Let's get this out of the way: Georgia's offense isn't good, it's great. After posting 41.7 points per game through 12 contests, that much is not up for debate.
The Bulldogs lead the SEC in points per game and rank eighth in the nation by the same measure. Georgia played half the season without star running back Todd Gurley and still found a way to run for 255 yards per contest. Aaron Murray, the SEC's all-time leading passer, is now in the NFL, but the Dawgs rank ninth in the country in passing efficiency in the first year after his departure.
This offense is not good. This offense is great.
Prolific, efficient and impressive as it may be, though, the offense could be stifled by four unique challenges against Louisville in the Belk Bowl.
Offensive coordinator Mike Bobo is still a candidate for the head coaching job at Colorado State. That much is known. Whether or not he is offered the job or how seriously he is even being considered remains to be seen, but there is no cause to believe he's been eliminated.
Accordingly, there's reason to believe that Bobo may not even coach in the bowl. Head coach Mark Richt acknowledged this possibility over the weekend, according to Marc Weiszer of the Athens Banner-Herald.
After saying he didn't know of a timetable for a decision regarding Bobo's future, Richt added: "We'll have a plan for everything, I can say that."
It may be unlikely that Bobo is gone prior to the bowl, but the fact that such a scenario has necessitated planning could weigh on players and other coaching personnel. If he does in fact coach, Bobo's mind could very well be elsewhere.
That unrest could negate some of Georgia's offensive prowess.
Ironically, rest could do the same. After all, Georgia's worst offensive performance of the season came following a bye week.
Indeed, against Florida, the Bulldogs mustered just seven points in the game's first three quarters.
Georgia's other conference loss also came after a week off, and though the defense was largely to blame for that defeat to South Carolina, the offense struggled at times as well.
After scoring a touchdown on its opening drive, Bobo's offense failed to reach the end zone for the remaining 25 minutes of the first half and squandered multiple opportunities.
This offense has not been at its best after long periods of rest, and the month-long lag between the Georgia Tech game and the Belk Bowl certainly fits that bill.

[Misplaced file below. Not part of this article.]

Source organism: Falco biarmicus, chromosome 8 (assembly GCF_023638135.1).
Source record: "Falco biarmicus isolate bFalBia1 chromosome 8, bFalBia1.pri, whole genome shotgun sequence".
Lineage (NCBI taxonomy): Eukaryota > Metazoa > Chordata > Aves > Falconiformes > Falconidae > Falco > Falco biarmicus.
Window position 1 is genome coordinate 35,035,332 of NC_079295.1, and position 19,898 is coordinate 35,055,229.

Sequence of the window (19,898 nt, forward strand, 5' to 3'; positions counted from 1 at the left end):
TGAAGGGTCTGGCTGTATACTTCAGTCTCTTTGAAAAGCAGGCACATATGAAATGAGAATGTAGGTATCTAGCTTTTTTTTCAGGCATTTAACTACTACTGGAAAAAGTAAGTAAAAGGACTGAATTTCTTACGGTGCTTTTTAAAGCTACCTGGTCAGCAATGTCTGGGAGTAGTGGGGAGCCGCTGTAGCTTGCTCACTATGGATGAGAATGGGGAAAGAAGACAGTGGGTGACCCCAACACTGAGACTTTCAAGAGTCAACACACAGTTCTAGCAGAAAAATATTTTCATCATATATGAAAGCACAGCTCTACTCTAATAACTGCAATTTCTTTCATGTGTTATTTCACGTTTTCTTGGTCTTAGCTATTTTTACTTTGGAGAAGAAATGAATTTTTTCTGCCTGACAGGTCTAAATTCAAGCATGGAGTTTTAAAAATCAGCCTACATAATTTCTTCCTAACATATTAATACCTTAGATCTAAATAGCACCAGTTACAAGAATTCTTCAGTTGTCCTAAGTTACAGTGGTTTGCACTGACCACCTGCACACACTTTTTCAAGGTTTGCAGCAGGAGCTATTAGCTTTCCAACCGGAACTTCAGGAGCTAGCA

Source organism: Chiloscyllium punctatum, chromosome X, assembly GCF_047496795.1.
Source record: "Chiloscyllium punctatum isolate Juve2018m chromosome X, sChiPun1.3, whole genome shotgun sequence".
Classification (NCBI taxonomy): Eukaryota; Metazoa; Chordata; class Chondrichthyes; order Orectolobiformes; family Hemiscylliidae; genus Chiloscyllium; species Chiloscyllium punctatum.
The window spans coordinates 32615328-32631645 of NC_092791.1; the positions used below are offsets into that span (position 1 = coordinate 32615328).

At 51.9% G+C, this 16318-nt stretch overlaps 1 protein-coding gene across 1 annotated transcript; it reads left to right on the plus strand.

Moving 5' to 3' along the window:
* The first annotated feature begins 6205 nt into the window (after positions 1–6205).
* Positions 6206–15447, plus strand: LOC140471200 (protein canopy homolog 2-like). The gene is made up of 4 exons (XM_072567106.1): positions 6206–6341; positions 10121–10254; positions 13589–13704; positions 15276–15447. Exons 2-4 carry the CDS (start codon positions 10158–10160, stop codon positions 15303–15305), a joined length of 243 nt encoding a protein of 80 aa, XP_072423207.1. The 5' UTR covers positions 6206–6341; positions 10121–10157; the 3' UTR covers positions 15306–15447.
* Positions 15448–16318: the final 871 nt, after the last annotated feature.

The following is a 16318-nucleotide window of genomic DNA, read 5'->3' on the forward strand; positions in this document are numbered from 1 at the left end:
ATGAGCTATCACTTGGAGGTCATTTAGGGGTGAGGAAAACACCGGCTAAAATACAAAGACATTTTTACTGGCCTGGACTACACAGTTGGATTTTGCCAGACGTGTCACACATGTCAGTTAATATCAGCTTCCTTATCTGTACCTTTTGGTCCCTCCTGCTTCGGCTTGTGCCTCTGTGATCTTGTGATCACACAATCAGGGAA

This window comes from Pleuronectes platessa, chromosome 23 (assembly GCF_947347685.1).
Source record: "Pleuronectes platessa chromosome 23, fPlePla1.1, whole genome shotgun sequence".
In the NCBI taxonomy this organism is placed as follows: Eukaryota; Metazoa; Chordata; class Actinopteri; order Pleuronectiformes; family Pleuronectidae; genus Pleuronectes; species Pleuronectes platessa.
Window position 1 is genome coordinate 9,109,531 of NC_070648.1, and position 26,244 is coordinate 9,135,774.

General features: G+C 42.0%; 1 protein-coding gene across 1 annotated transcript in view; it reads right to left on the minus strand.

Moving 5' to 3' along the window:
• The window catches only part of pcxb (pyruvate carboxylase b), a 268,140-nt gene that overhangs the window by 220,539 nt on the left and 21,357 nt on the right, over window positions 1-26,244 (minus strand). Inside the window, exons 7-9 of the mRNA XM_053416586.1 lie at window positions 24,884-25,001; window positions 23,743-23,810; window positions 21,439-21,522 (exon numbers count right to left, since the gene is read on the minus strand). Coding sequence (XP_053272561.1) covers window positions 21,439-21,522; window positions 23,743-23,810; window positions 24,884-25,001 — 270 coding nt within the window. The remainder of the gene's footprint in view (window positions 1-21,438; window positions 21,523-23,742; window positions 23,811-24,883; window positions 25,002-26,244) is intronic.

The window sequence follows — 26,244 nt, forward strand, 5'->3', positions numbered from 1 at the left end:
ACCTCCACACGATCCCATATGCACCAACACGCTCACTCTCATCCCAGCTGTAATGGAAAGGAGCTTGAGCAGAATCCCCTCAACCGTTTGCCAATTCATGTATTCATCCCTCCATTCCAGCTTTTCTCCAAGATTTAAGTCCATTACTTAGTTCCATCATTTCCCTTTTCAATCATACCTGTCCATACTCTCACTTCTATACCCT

On the other sideline is of course Todd Grantham, Louisville's defensive coordinator and the former occupant of the same position at Georgia.
Bobo and the Bulldog offense have done a fantastic job of adjusting to opposing defenses, so the concern doesn't lie so much in what the Cardinals might throw at them.
With that being said, it is a bit disconcerting that Grantham is every bit as familiar with Georgia's personnel as the Bulldogs are with him.
Grantham saw quarterback Hutson Mason in practice for four years. He knows exactly what receivers like Chris Conley, Malcolm Mitchell and Michael Bennett are capable of. He doesn't know Jeb Blazevich from experience, but he does have an understanding of how Georgia likes to rely on tight ends.
The passing game could be particularly challenged by Grantham's familiarity.
Quite obviously, Georgia has no keen understanding of Louisville's defensive stars. This is the case for any bowl game, but several Louisville players could impact the game tremendously.
Safety Gerod Holliman, for instance, won the Thorpe Award as the nation's top defensive back, and he was an AP first team All-American selection.
The Bulldogs will have film on Holliman, but if video footage properly prepared opposing offenses for his ball-hawking affinity, the sophomore star wouldn't have intercepted 14 passes this season.
On the front end, Sheldon Rankins has been a a force from his defensive end position, racking up 12.5 tackles behind the line of scrimmage this season and registering seven sacks.
What sets Rankins apart is his play-making ability. He's forced one fumble, recovered a fumble and intercepted two passes. That's not too shabby for a 305-pound defensive lineman.
Nick Chubb has been the cure for a host of ailments this season. If he (and the Georgia running game as a whole) plays well against Louisville, these four factors can be negated, and there's reason to suspect he can be the antidote once more.
After all, when Gurley was suspended, many feared the offense would drop off. Chubb made sure it didn't. When Gurley came back briefly and was lost again (this time to injury), Chubb remained constant.
The freshman isn't a no-name filler for Todd Gurley any more. Nick Chubb is the man in Athens. However, he may be the man in Charlotte on this occasion and in doing so have his finest performance of the season.
Nick Chubb is worried more about running through people than about where Mike Bobo might run to.
Chubb famously was in the weight room the day after touching the ball 42 times against Missouri, so he's probably not too rested.
Further, Todd Grantham doesn't know a lot about Nick Chubb, and Chubb likely doesn't care too much about Holliman's accolades. He's racking up his own.
There are unique challenges for Georgia's offense in this contest, but there's also cause for optimism.
In some ways, those sentiments are true about the unit as a whole moving forward.
Unless otherwise noted, all quotes obtained firsthand and all stats courtesy of Sports-Reference.com.